Unifor went into negotiations with the Detroit Three seeking significant investments in their Canadian operations, hoping to put an end to nearly two decades of job losses in the auto sector.
It was able to do just that, as the union secured $1.6 billion in investments in many of the key plants Unifor identified as being at risk of closure.
Unifor’s round of bargaining this year with the Detroit 3 came to an end on Sunday when Ford Motor Co. workers approved by 58 per cent a tentative deal with the automaker. The Ford deal includes more than $713 million in investment commitments to the company’s Canadian plants, mostly for its Windsor, Ontario, engine operations.
In a Sunday statement, Unifor President Jerry Dias called the labour negotiations a success for Unifor members.
“Our success in these negotiations should be a reminder to all employers and the government about the kind of jobs and economy that Unifor is fighting for," Dias said in a statement.
The union’s new contracts put the Canadian auto industry in a better position now than it was earlier this year, said Kristin Dziczek, director of the Industry, labour and Economics Group at the Center for Automotive Research in Ann Arbor, Mich., in an interview ahead of Sunday’s ratification vote.
However, Dziczek said more must be done to secure the long-term stability of many of the Canadian plants, including General Motors’ Oshawa, Ontario, assembly plant and Ford’s Windsor engine operations, among others.
“When you get an investment like FCA in Windsor, that’s a big deal,” Dziczek said, referring to the recent $2.6 billion investment in FCA’s Windsor assembly plant. “A new paint shop or a new line? That’s a big deal. But new products on the same line? None of that signals anything for the long-term.”
The Ford contract was ratified in large part thanks to overwhelming support from workers at Ford’s Windsor engine plants, which will receive about $613 million in investments for a major new engine program for some of the automaker’s top-selling vehicles.
About 89 per cent of workers at Windsor voted in favor of the deal, compared with 45 per cent of workers at the Oakville, Ontario, assembly plant, according to results posted on Unifor Local 707's mobile app.
"This competitive agreement with Unifor enables Ford of Canada to further strengthen its business and positions the Canadian operations for future success," Steve Majer, Ford of Canada vice president of human resources, said in a statement late Sunday. "Ford continues to speak with the federal and Ontario governments to ensure long-term sustainability for Canada's auto manufacturing sector."
New engine program
The Windsor operation will be the “sole global manufacturing source” for a large engine displacement program, according to a highlights packet distributed to employees. Ford is also expected to build an updated 4.8-liter V-8 engine for the F-150 pickup truck in Windsor, the union said.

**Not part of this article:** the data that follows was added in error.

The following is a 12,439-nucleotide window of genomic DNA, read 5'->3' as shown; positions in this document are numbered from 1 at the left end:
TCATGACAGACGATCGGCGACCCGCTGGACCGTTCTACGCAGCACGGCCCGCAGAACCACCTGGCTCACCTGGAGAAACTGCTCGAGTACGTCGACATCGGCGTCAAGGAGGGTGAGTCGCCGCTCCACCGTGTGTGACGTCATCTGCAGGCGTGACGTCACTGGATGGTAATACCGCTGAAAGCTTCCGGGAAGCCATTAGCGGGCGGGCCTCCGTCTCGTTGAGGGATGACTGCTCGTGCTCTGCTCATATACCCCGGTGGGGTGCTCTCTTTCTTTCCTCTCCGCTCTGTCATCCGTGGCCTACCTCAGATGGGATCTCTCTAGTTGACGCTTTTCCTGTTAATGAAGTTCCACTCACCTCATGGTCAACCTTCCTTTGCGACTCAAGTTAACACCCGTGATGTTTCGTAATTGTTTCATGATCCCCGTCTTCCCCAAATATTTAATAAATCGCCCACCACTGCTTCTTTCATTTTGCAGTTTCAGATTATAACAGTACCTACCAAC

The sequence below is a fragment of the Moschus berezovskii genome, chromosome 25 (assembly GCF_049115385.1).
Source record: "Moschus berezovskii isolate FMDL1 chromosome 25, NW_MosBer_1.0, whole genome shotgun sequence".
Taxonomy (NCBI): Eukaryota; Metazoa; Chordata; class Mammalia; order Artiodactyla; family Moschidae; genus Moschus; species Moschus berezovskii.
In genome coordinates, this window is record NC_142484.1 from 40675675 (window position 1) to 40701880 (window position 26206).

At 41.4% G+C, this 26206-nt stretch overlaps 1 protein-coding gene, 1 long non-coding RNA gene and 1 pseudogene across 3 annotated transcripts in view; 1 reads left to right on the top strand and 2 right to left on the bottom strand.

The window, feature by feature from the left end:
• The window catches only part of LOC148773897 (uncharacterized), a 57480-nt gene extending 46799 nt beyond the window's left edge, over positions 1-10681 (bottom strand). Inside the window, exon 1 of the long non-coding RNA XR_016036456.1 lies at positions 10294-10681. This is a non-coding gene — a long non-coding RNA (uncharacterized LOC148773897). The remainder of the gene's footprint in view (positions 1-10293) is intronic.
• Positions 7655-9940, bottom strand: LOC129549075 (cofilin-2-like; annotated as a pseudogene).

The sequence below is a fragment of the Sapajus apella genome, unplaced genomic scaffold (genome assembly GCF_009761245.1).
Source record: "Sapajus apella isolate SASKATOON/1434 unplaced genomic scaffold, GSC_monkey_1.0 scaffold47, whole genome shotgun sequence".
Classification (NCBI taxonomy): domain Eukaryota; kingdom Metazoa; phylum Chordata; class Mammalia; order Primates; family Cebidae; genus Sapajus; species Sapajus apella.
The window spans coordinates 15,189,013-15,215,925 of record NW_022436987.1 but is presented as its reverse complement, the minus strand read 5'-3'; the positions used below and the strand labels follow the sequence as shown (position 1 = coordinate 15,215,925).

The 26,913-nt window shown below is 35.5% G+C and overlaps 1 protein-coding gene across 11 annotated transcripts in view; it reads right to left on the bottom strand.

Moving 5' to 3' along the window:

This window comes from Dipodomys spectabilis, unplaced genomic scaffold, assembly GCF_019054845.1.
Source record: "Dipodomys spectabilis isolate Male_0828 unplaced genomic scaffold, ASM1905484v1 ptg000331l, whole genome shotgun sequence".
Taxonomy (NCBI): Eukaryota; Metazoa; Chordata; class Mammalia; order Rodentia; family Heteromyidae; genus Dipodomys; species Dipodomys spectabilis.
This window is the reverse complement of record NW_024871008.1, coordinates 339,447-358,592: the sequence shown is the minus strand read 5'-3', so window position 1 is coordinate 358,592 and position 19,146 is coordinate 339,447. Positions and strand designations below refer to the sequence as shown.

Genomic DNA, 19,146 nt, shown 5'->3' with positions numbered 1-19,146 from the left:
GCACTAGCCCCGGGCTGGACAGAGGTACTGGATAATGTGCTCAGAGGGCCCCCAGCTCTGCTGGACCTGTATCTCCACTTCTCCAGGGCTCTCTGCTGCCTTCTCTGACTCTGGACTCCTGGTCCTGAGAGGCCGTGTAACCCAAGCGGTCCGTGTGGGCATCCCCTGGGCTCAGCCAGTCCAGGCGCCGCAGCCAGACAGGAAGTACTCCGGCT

About $100 million will go toward mid-cycle refreshes of the Ford Edge and Lincoln MKT crossovers at the company’s Oakville, Ontario, assembly plant.
The contract, like those with GM and FCA off which the Ford deal is based, includes a $6,000 bonus, three $2,000 lump sum payments and two two-per-cent wage increases for veteran workers. New hires remain on a 10-year wage grow-in period but will now receive pay increases each year under the deal, as a three-year wage freeze has been eliminated.
The continuation of the 10-year wage grow-in period drew the ire of many members at Oakville, where about 2,200 of the plant’s 5,000 workers are new hires. A divide between local union leadership in Oakville and Windsor over the pattern culminated last weekend, when Unifor Local 200 in Windsor criticized its Oakville counterparts for demanding a break from the pattern, a rare public display of disunity from Unifor leadership.
The margin with which the Ford contract passed was lower than the margins for the GM and FCA contract. About 65 per cent of GM workers voted in favor of their contract, while 70 per cent of FCA workers did the same.
Under the contract, new hires will be placed into a defined-contribution retirement plan, which passes much of the financial risk away from the employer and onto the employees. Workers will be required to contribute four per cent of their earnings to the plan, which Ford will match. The same applied to workers in the Ford and GM contracts.
New hires will be placed on a defined-contribution retirement plan, seen as less risky to the employer than a traditional pension plan.
The Ford deal would create or save 519 jobs over its course, according to the highlights packet. Any new jobs would first go to the 280 Unifor members currently laid off and on a recall list. Ford also agreed to hire “up to 75” skilled-trades apprentices between the Oakville and Windsor plants.